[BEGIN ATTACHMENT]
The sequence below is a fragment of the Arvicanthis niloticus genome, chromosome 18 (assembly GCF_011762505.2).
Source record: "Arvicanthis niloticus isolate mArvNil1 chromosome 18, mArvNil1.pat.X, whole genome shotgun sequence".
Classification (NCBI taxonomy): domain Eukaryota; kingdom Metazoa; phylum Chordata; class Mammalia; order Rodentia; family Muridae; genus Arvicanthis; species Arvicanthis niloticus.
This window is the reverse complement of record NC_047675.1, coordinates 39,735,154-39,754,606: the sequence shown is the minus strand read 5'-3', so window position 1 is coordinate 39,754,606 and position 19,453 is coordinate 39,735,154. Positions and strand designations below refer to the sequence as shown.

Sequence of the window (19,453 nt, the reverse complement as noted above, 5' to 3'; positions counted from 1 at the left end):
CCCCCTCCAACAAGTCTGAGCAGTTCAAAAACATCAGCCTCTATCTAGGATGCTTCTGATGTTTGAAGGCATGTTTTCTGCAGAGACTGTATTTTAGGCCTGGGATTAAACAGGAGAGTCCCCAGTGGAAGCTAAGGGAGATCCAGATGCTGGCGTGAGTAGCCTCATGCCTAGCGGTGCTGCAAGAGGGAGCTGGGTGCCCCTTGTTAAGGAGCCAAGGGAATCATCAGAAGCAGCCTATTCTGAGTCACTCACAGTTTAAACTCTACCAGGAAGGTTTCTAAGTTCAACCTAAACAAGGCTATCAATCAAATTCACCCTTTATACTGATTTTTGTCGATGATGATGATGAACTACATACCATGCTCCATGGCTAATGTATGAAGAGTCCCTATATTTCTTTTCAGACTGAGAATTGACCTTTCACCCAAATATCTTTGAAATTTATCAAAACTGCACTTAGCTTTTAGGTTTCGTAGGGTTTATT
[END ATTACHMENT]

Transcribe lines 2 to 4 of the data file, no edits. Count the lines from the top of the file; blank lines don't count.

Source record: "Arvicanthis niloticus isolate mArvNil1 chromosome 18, mArvNil1.pat.X, whole genome shotgun sequence".
Classification (NCBI taxonomy): domain Eukaryota; kingdom Metazoa; phylum Chordata; class Mammalia; order Rodentia; family Muridae; genus Arvicanthis; species Arvicanthis niloticus.
This window is the reverse complement of record NC_047675.1, coordinates 39,735,154-39,754,606: the sequence shown is the minus strand read 5'-3', so window position 1 is coordinate 39,754,606 and position 19,453 is coordinate 39,735,154. Positions and strand designations below refer to the sequence as shown.